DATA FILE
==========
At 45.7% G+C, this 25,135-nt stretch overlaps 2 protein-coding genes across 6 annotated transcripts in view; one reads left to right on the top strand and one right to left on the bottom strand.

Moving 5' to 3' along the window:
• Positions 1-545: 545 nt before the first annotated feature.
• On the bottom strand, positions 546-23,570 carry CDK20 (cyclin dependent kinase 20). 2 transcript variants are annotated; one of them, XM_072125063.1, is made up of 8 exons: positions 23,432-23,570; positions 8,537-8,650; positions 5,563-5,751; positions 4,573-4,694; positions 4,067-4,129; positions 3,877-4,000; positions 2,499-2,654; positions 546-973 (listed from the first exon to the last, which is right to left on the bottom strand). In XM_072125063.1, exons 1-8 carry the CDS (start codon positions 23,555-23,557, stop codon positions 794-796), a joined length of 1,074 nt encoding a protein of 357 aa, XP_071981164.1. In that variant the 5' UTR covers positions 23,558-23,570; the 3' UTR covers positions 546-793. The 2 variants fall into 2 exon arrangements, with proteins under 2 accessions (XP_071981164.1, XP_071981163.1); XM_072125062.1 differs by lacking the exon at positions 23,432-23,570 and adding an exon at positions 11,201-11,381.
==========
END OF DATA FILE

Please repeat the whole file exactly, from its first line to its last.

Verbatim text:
At 45.7% G+C, this 25,135-nt stretch overlaps 2 protein-coding genes across 6 annotated transcripts in view; one reads left to right on the top strand and one right to left on the bottom strand.

Moving 5' to 3' along the window:
• Positions 1-545: 545 nt before the first annotated feature.
• On the bottom strand, positions 546-23,570 carry CDK20 (cyclin dependent kinase 20). 2 transcript variants are annotated; one of them, XM_072125063.1, is made up of 8 exons: positions 23,432-23,570; positions 8,537-8,650; positions 5,563-5,751; positions 4,573-4,694; positions 4,067-4,129; positions 3,877-4,000; positions 2,499-2,654; positions 546-973 (listed from the first exon to the last, which is right to left on the bottom strand). In XM_072125063.1, exons 1-8 carry the CDS (start codon positions 23,555-23,557, stop codon positions 794-796), a joined length of 1,074 nt encoding a protein of 357 aa, XP_071981164.1. In that variant the 5' UTR covers positions 23,558-23,570; the 3' UTR covers positions 546-793. The 2 variants fall into 2 exon arrangements, with proteins under 2 accessions (XP_071981164.1, XP_071981163.1); XM_072125062.1 differs by lacking the exon at positions 23,432-23,570 and adding an exon at positions 11,201-11,381.